Ingrid Jensen Band, 3 June 2016 at Wakefield Jazz

One of the great delights of jazz is the way well-turned improvisations, even on the most familiar melodies, have a way of surprising us. But a live performance can also confound our expectations. What might we have anticipated from a professor of jazz trumpet at the Bruckner Conservatory of Music in Austria? Masterful control, of course; clean, well-articulated runs, nuanced phrasing, precision and clarity. From the fist bar, we were put on notice: all that and more, in configurations it would have been hard to imagine, let alone foresee. Ingrid Jensen started her set with a blistering, extended duet with drummer Tim Giles—and from there, into an intense quartet performance.

ingridFor a band that had only been performing for the length of Ingrid’s relatively short tour of the north, their coherence and shared musical agility was astonishing, especially because one of the key features of the music in both sets was its sheer rhythmic variety, with sharp turns, graceful swells and sudden pauses, and cross-cutting rhythms  that could so easily have ended in a pile-up.

Every number had its surprises, most often in the form of some beautifully executed solo and duet work.

Much of the music was thickly textured, driven by Tim Giles. Polyphonic drumming has been a mainstay of jazz for many a year, but without good musical judgment and keen responsiveness, it can overwhelm other players. Not so here: the colours and textures he produced were integral to the band’s sound; and when he cut loose, he still held his intense musicality. Bass player Andy Champion demonstrated what accomplished bowing technique can add to a jazz performance—his contributions especially pronounced in some of the more abstract and experimental interludes. More conventionally, his playing is distinguished by a technique that is as fleet as it is powerful and resonant.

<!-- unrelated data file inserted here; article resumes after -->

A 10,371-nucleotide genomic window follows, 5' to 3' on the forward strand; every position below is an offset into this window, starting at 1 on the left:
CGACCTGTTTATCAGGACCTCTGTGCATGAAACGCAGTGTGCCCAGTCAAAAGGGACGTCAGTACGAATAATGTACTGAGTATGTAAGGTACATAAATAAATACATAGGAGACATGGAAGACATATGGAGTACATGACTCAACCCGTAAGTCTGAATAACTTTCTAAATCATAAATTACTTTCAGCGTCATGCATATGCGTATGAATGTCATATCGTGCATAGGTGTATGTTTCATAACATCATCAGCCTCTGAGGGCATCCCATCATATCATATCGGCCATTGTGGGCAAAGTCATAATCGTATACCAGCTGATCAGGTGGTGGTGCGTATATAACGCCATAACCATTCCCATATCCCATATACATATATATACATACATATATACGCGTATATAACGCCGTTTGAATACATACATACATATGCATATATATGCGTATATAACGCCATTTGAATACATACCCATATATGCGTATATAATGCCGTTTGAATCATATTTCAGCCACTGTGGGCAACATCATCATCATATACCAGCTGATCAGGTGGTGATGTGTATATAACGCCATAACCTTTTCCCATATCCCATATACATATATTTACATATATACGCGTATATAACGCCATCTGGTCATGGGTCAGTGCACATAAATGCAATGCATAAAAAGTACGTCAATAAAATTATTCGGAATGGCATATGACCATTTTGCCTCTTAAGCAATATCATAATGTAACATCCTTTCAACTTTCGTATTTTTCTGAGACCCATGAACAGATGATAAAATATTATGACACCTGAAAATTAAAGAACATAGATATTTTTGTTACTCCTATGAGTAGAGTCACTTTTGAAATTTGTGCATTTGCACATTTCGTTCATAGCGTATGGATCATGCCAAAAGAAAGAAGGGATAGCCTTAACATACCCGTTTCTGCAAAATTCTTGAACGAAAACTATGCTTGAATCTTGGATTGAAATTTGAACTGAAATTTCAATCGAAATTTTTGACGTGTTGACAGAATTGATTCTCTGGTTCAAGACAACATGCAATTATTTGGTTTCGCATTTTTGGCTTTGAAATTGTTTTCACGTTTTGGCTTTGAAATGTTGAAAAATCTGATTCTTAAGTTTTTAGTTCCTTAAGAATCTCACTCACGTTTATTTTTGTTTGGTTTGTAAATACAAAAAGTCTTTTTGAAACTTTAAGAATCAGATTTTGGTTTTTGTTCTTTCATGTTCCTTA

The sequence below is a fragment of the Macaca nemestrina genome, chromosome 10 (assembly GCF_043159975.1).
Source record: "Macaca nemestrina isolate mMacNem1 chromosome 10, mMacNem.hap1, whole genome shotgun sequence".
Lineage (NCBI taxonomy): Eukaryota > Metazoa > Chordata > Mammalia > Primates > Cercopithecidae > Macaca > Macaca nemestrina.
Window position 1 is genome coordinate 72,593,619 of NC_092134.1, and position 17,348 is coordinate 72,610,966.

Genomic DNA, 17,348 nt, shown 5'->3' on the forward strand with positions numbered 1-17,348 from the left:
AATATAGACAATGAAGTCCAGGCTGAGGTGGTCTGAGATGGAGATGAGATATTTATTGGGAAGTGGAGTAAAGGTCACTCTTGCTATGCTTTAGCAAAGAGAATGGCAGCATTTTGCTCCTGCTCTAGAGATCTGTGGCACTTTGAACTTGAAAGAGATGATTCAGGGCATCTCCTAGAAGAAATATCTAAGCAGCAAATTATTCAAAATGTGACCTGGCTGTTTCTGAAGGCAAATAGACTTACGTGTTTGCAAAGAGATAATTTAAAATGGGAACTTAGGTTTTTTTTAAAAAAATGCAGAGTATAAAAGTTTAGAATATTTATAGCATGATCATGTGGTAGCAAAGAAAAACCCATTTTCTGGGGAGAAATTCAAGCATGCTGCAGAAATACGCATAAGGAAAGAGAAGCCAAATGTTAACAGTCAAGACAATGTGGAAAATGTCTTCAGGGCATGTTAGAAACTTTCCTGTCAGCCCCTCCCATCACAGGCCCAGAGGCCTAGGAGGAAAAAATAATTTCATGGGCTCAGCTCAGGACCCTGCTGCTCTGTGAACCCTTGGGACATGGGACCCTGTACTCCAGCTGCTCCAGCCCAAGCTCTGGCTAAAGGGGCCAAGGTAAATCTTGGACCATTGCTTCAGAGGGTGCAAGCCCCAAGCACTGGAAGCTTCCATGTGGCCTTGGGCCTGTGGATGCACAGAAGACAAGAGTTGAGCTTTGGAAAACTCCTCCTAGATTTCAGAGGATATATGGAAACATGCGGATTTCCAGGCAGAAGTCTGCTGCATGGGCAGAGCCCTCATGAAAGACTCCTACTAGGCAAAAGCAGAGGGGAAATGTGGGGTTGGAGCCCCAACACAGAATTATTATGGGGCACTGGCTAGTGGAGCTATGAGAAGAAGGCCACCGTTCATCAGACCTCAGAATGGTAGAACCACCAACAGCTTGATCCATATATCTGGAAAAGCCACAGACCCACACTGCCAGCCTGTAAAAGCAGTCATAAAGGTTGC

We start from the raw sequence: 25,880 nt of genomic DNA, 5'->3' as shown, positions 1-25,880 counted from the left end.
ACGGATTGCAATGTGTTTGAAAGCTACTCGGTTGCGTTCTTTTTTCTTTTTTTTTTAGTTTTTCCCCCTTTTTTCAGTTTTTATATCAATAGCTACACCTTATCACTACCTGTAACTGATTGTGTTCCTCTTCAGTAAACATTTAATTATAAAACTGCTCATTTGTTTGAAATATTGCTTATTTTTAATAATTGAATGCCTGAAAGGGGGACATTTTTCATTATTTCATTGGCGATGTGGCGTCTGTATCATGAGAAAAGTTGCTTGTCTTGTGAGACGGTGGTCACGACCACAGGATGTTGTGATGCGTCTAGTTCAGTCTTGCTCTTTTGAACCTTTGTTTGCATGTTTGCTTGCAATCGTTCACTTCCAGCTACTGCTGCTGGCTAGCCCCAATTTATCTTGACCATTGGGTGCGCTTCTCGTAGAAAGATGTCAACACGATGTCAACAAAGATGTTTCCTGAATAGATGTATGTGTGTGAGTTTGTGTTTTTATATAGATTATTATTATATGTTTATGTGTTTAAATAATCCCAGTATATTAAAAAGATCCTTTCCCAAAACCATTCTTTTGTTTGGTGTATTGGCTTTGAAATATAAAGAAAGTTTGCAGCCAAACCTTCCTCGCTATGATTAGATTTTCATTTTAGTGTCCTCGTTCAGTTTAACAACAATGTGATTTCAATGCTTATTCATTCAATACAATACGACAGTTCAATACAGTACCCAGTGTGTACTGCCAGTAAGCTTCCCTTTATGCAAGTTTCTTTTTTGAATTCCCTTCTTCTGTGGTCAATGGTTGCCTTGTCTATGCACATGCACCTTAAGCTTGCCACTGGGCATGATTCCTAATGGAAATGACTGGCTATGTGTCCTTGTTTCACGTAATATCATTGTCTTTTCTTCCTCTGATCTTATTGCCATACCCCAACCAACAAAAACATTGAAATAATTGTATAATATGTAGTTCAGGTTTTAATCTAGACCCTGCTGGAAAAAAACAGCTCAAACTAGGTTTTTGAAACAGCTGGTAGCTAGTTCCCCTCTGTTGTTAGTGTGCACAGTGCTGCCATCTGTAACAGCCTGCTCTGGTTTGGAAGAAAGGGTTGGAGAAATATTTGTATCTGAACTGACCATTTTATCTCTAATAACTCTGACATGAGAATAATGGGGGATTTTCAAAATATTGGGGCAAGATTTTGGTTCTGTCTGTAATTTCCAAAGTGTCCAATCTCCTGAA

The guitar playing of Jez Franks was a show in itself. He combined melodic invention worthy of John Abercrombie, together with that combination of power and a ‘how’d he do that?’ command of the fretboard that one readily associates with John Scofield—and all with a voice still his own. And although he can melt a chord into next week, the audience thrilled as much to his playing on the more intense numbers, whether at the extreme of the guitar’s upper register or providing  a powerful backing for Ingrid’s trumpet.

Who might have guessed that the trumpet could exhibit so many different tonal qualities? And who could have expected to hear them in a single performance? Ingrid Jensen employed the familiar range of mutes, but also made deft and often subtle use of electronics—repeats, loops, distortions—and, most memorably, a carefully controlled echo effect, which made her long notes seem as though they were arcing over the horizon, to be met by Andy Champion’s gentle figure played on the harmonics of the bass. There were many such moments—and for all that the music was often electric and hard-driving, there were also many spacious passages, which showed each of the musicians to further advantage.